Australia’s economy suffered its sharpest economic contraction since the Great Depression due to the pandemic, with data released Wednesday confirming the country is in its first recession in 28 years.
The economy shrank 7% in the June, the biggest contraction since records began in 1959, the government reported.
Prime Minister Scott Morrison told Parliament: “This is a devastating day for Australia.”
The country is now in a recession for the first time in 28 years following a 0.3% drop in the first quarter of the year, since it has logged two straight quarters of contraction.
“Today’s national accounts confirm the devastating impact on the Australian economy from COVID-19,” Treasurer Josh Frydenberg said.
“Our record run of 28 consecutive years of economic growth has now officially come to an end,” he added.
The previous biggest downturn since Australia began keeping records in 1959 was a 2% fall in June 1974. Economists estimate a sharper decline of 9.5% in 1930, when Australia became one of the countries worst affected by the Great Depression.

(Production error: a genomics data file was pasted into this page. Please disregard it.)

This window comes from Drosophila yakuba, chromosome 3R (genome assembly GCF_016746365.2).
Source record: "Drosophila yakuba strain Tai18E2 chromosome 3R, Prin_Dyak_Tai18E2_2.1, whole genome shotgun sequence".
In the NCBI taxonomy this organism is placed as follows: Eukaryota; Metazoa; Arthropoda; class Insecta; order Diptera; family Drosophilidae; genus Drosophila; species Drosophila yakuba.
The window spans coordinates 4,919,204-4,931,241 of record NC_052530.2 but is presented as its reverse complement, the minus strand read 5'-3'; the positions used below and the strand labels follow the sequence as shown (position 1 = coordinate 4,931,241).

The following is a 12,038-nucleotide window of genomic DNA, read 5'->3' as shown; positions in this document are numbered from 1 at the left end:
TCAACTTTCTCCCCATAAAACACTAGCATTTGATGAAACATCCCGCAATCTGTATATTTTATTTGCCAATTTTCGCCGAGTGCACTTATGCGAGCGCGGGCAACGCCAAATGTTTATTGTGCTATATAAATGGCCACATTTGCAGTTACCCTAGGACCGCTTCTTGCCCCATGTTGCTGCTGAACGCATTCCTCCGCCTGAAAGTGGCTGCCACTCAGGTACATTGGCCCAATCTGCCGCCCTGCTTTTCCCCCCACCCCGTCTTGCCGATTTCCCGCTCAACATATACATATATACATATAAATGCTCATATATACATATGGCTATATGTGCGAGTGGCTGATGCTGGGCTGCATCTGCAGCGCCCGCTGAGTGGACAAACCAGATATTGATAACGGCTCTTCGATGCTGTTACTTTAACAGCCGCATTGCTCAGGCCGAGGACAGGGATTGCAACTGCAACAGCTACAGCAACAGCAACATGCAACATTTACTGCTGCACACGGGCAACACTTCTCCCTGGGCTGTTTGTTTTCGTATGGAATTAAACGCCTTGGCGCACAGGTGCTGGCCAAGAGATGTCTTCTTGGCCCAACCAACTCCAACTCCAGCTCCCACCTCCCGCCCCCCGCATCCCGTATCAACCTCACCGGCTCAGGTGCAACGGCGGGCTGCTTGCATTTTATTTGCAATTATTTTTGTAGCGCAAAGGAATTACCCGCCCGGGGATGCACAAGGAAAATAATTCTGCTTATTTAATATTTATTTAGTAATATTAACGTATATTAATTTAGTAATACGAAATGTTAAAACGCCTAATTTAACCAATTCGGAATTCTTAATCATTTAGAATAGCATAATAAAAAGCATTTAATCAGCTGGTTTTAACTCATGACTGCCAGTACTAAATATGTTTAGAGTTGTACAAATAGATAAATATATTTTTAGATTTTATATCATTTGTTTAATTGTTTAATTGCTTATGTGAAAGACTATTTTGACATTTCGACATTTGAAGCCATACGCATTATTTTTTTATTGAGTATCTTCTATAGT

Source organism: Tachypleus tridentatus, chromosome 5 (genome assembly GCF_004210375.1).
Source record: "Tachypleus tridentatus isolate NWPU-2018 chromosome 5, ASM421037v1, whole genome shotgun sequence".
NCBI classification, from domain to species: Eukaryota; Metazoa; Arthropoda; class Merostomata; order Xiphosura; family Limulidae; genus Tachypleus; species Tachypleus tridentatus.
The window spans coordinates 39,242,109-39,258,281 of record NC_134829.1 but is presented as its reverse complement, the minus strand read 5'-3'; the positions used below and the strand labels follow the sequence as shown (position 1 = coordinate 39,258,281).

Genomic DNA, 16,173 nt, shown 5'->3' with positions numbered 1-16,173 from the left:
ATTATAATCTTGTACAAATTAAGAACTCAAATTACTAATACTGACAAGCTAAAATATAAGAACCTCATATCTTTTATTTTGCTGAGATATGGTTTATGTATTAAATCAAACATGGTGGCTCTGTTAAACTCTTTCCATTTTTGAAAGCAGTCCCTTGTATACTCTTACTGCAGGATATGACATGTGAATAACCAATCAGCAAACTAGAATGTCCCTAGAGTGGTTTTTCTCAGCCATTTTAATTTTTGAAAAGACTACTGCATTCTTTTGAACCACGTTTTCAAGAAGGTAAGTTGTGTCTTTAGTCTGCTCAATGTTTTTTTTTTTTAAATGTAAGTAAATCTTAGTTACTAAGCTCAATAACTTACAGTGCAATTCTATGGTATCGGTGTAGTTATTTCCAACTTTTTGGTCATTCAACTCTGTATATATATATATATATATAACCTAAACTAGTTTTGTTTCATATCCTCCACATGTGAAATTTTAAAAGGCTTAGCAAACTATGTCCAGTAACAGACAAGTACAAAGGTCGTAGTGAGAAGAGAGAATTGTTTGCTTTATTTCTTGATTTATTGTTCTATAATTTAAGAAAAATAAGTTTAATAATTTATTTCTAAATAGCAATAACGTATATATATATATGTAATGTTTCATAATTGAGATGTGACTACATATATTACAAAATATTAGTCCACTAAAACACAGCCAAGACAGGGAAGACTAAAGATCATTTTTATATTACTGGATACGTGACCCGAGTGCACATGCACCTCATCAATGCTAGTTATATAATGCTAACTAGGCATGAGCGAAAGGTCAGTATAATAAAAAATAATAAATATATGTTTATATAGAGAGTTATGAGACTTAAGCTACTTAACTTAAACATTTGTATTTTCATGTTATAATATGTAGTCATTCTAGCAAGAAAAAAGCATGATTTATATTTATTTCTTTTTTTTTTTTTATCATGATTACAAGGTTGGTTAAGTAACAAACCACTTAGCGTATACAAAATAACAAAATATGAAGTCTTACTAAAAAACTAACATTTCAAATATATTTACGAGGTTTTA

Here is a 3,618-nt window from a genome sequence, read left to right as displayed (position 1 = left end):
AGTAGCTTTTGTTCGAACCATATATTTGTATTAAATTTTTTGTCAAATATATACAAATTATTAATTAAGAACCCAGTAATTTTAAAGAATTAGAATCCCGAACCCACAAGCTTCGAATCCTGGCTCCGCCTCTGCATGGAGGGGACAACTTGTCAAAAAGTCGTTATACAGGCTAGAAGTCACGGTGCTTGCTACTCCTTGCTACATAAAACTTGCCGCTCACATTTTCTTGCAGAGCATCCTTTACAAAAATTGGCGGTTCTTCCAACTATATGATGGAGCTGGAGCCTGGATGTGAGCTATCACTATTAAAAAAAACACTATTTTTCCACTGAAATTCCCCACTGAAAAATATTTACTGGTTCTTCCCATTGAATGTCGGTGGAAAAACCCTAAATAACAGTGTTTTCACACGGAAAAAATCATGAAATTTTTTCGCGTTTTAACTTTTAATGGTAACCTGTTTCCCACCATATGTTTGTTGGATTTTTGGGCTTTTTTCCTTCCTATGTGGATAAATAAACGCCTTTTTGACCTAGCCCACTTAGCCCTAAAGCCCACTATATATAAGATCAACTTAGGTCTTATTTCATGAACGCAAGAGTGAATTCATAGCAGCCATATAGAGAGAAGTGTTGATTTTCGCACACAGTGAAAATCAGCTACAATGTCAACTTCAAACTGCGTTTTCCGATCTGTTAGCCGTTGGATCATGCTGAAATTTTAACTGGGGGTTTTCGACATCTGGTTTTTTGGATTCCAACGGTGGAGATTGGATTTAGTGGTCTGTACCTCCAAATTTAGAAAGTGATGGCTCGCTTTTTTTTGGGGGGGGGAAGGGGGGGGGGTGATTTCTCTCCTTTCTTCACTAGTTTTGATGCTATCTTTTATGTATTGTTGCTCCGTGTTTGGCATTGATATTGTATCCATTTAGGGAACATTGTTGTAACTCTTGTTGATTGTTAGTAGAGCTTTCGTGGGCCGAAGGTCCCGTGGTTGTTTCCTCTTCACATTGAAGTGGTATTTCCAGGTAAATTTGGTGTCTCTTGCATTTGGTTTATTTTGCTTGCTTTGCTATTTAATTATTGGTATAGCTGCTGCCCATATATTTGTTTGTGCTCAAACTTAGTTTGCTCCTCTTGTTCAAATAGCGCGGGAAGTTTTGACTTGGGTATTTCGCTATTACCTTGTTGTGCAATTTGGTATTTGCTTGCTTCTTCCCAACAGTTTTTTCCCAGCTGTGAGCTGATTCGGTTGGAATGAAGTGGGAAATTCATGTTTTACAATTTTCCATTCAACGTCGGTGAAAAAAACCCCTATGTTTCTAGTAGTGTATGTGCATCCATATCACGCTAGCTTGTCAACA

The Organization for Economic Cooperation and Development figures show the average contraction among OECD countries in the June quarter was 9.8%, including a 20.4% slump in Britain, a 13.8% downturn in France and a 9.1% drop in the United States.
The biggest drag on the Australian economy was a 12.1 % drop in household spending, the largest on record. That alone accounted for 6.7 percentage points of the 7% fall, with business and dwelling investment also down.
But Australia’s iron ore miners have benefited from greater pandemic disruptions to their main rivals in Brazil.
Mining investment increased by 1.3% in the quarter, and high iron ore prices paid by China contributed to a A$17.7 billion ($13 billion) trade surplus, the largest on record.
June quarter results do not reflect a second lockdown in coronavirus hot spot Victoria state that began in early August. Victoria accounts for a quarter of Australia’s business activity.
Frydenberg said the Treasury Department was forecasting “slightly negative or flat” growth in the September quarter.